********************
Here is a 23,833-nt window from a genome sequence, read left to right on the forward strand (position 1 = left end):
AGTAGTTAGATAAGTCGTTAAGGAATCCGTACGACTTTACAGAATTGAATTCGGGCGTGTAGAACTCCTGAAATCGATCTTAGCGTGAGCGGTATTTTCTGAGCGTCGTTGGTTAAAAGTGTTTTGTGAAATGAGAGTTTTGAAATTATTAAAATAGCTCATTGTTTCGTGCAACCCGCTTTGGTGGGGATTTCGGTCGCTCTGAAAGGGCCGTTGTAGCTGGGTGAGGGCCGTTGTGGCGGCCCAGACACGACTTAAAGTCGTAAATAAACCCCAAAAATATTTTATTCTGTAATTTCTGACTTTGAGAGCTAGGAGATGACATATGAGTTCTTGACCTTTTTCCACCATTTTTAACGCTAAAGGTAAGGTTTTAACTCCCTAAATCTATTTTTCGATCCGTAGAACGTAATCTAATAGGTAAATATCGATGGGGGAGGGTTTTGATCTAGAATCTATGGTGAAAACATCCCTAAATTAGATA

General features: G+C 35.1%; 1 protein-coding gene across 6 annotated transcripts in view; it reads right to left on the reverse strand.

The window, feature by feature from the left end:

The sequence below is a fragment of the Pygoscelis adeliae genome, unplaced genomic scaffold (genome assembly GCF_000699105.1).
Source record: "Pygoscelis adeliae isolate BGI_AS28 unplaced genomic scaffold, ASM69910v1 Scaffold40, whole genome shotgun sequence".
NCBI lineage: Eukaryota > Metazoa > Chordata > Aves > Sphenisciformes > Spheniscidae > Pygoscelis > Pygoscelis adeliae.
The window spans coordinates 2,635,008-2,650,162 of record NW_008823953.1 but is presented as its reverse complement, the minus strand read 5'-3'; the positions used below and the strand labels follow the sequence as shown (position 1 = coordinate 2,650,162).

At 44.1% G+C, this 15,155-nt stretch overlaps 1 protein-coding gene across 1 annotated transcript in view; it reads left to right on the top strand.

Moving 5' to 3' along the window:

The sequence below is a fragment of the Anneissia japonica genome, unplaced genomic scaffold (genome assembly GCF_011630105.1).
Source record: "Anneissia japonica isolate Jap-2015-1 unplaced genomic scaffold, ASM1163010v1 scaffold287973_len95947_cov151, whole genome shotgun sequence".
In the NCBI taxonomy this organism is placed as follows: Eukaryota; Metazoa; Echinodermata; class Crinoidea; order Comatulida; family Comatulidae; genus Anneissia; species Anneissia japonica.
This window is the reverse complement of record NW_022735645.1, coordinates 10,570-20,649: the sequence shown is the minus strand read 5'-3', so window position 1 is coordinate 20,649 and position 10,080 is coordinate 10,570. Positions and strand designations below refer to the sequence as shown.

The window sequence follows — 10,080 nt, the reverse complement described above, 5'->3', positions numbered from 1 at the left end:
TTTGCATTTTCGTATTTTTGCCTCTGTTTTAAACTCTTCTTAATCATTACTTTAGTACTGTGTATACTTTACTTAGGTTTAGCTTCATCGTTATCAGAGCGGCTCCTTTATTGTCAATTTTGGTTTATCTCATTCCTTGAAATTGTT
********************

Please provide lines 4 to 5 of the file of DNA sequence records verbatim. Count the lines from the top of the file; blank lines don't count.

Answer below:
The window, feature by feature from the left end:

The sequence below is a fragment of the Pygoscelis adeliae genome, unplaced genomic scaffold (genome assembly GCF_000699105.1).